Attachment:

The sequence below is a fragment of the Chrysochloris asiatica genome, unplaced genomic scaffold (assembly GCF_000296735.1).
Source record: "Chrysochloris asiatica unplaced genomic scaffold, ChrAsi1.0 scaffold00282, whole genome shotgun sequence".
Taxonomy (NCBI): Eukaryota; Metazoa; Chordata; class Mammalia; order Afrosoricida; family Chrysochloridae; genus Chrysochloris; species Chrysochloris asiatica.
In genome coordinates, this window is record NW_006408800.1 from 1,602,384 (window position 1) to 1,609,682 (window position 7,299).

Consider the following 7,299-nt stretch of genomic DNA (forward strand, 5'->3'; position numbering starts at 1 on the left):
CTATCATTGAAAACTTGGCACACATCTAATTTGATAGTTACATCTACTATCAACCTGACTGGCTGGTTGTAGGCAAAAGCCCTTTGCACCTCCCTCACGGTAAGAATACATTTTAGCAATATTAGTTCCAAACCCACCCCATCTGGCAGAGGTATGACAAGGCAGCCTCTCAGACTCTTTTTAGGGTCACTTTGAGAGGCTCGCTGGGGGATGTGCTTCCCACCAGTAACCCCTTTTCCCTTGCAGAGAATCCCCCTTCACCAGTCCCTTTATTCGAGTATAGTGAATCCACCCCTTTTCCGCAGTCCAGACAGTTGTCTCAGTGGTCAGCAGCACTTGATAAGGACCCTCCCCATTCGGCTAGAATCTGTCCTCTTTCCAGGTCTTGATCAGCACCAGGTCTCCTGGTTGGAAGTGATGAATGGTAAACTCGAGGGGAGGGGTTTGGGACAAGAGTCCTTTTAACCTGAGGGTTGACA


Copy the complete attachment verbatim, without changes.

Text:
The sequence below is a fragment of the Chrysochloris asiatica genome, unplaced genomic scaffold (assembly GCF_000296735.1).
Source record: "Chrysochloris asiatica unplaced genomic scaffold, ChrAsi1.0 scaffold00282, whole genome shotgun sequence".
Taxonomy (NCBI): Eukaryota; Metazoa; Chordata; class Mammalia; order Afrosoricida; family Chrysochloridae; genus Chrysochloris; species Chrysochloris asiatica.
In genome coordinates, this window is record NW_006408800.1 from 1,602,384 (window position 1) to 1,609,682 (window position 7,299).

Consider the following 7,299-nt stretch of genomic DNA (forward strand, 5'->3'; position numbering starts at 1 on the left):
CTATCATTGAAAACTTGGCACACATCTAATTTGATAGTTACATCTACTATCAACCTGACTGGCTGGTTGTAGGCAAAAGCCCTTTGCACCTCCCTCACGGTAAGAATACATTTTAGCAATATTAGTTCCAAACCCACCCCATCTGGCAGAGGTATGACAAGGCAGCCTCTCAGACTCTTTTTAGGGTCACTTTGAGAGGCTCGCTGGGGGATGTGCTTCCCACCAGTAACCCCTTTTCCCTTGCAGAGAATCCCCCTTCACCAGTCCCTTTATTCGAGTATAGTGAATCCACCCCTTTTCCGCAGTCCAGACAGTTGTCTCAGTGGTCAGCAGCACTTGATAAGGACCCTCCCCATTCGGCTAGAATCTGTCCTCTTTCCAGGTCTTGATCAGCACCAGGTCTCCTGGTTGGAAGTGATGAATGGTAAACTCGAGGGGAGGGGTTTGGGACAAGAGTCCTTTTAACCTGAGGGTTGACA